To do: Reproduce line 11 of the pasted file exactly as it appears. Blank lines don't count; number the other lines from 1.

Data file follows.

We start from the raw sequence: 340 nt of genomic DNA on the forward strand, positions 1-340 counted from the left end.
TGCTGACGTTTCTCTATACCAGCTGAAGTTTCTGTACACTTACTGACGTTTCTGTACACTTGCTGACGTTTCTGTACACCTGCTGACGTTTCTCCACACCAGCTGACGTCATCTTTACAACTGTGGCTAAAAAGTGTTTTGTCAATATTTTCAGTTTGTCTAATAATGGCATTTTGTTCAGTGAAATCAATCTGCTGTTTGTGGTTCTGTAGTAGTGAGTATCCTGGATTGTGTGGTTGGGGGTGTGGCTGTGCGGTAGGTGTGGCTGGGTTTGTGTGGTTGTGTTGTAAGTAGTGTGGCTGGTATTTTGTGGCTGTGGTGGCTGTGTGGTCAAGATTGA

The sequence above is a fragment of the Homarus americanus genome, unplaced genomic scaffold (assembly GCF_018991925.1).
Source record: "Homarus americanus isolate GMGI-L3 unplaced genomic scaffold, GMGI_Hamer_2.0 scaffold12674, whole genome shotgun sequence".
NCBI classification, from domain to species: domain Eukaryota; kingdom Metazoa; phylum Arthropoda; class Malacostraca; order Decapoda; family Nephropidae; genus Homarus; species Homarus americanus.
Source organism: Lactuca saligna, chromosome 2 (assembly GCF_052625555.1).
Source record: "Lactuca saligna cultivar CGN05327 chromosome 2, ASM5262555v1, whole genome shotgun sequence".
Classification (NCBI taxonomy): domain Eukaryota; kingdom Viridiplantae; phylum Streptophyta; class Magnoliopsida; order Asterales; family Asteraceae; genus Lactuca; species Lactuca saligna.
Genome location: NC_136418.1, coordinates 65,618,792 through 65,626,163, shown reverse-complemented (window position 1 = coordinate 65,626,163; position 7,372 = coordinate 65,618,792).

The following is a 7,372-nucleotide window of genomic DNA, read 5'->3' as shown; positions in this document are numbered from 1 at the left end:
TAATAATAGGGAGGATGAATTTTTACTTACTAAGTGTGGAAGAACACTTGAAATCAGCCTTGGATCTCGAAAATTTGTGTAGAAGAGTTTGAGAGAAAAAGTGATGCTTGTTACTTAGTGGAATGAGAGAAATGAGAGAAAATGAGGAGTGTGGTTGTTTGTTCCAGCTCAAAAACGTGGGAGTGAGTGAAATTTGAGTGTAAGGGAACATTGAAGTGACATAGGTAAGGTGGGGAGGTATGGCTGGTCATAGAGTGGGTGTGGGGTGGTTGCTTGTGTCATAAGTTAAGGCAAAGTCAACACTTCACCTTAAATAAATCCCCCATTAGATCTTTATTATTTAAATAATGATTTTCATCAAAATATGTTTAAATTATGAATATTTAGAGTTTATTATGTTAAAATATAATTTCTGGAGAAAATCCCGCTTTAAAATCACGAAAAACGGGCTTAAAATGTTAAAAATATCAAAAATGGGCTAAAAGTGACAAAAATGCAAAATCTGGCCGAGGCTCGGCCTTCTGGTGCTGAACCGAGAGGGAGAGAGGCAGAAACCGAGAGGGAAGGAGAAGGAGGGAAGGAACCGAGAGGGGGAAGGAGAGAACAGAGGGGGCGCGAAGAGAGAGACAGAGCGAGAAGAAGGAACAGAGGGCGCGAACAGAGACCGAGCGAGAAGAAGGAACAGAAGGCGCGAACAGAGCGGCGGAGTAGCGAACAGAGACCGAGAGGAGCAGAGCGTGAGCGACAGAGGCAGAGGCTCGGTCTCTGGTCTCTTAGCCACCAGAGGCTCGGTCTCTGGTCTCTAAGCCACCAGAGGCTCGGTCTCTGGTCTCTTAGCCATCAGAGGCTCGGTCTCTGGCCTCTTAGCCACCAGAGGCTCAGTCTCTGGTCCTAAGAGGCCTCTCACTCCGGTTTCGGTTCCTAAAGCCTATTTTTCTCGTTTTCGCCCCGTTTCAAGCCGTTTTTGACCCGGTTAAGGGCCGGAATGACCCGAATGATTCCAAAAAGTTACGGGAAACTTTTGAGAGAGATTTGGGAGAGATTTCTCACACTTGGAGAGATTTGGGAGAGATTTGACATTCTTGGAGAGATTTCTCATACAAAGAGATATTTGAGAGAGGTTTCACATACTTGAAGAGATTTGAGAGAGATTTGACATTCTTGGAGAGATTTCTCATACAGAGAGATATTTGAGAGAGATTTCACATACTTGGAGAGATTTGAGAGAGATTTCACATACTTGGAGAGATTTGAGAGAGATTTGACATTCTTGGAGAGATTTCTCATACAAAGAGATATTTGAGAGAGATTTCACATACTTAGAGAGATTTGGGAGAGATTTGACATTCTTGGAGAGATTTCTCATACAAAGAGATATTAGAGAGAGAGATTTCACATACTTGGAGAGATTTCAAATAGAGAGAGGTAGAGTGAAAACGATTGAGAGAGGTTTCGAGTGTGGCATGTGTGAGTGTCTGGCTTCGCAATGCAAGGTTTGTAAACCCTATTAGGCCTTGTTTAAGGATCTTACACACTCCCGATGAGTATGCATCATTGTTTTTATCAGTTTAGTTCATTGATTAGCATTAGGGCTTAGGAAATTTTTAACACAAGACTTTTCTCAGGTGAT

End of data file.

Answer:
TAATAATAGGGAGGATGAATTTTTACTTACTAAGTGTGGAAGAACACTTGAAATCAGCCTTGGATCTCGAAAATTTGTGTAGAAGAGTTTGAGAGAAAAAGTGATGCTTGTTACTTAGTGGAATGAGAGAAATGAGAGAAAATGAGGAGTGTGGTTGTTTGTTCCAGCTCAAAAACGTGGGAGTGAGTGAAATTTGAGTGTAAGGGAACATTGAAGTGACATAGGTAAGGTGGGGAGGTATGGCTGGTCATAGAGTGGGTGTGGGGTGGTTGCTTGTGTCATAAGTTAAGGCAAAGTCAACACTTCACCTTAAATAAATCCCCCATTAGATCTTTATTATTTAAATAATGATTTTCATCAAAATATGTTTAAATTATGAATATTTAGAGTTTATTATGTTAAAATATAATTTCTGGAGAAAATCCCGCTTTAAAATCACGAAAAACGGGCTTAAAATGTTAAAAATATCAAAAATGGGCTAAAAGTGACAAAAATGCAAAATCTGGCCGAGGCTCGGCCTTCTGGTGCTGAACCGAGAGGGAGAGAGGCAGAAACCGAGAGGGAAGGAGAAGGAGGGAAGGAACCGAGAGGGGGAAGGAGAGAACAGAGGGGGCGCGAAGAGAGAGACAGAGCGAGAAGAAGGAACAGAGGGCGCGAACAGAGACCGAGCGAGAAGAAGGAACAGAAGGCGCGAACAGAGCGGCGGAGTAGCGAACAGAGACCGAGAGGAGCAGAGCGTGAGCGACAGAGGCAGAGGCTCGGTCTCTGGTCTCTTAGCCACCAGAGGCTCGGTCTCTGGTCTCTAAGCCACCAGAGGCTCGGTCTCTGGTCTCTTAGCCATCAGAGGCTCGGTCTCTGGCCTCTTAGCCACCAGAGGCTCAGTCTCTGGTCCTAAGAGGCCTCTCACTCCGGTTTCGGTTCCTAAAGCCTATTTTTCTCGTTTTCGCCCCGTTTCAAGCCGTTTTTGACCCGGTTAAGGGCCGGAATGACCCGAATGATTCCAAAAAGTTACGGGAAACTTTTGAGAGAGATTTGGGAGAGATTTCTCACACTTGGAGAGATTTGGGAGAGATTTGACATTCTTGGAGAGATTTCTCATACAAAGAGATATTTGAGAGAGGTTTCACATACTTGAAGAGATTTGAGAGAGATTTGACATTCTTGGAGAGATTTCTCATACAGAGAGATATTTGAGAGAGATTTCACATACTTGGAGAGATTTGAGAGAGATTTCACATACTTGGAGAGATTTGAGAGAGATTTGACATTCTTGGAGAGATTTCTCATACAAAGAGATATTTGAGAGAGATTTCACATACTTAGAGAGATTTGGGAGAGATTTGACATTCTTGGAGAGATTTCTCATACAAAGAGATATTAGAGAGAGAGATTTCACATACTTGGAGAGATTTCAAATAGAGAGAGGTAGAGTGAAAACGATTGAGAGAGGTTTCGAGTGTGGCATGTGTGAGTGTCTGGCTTCGCAATGCAAGGTTTGTAAACCCTATTAGGCCTTGTTTAAGGATCTTACACACTCCCGATGAGTATGCATCATTGTTTTTATCAGTTTAGTTCATTGATTAGCATTAGGGCTTAGGAAATTTTTAACACAAGACTTTTCTCAGGTGAT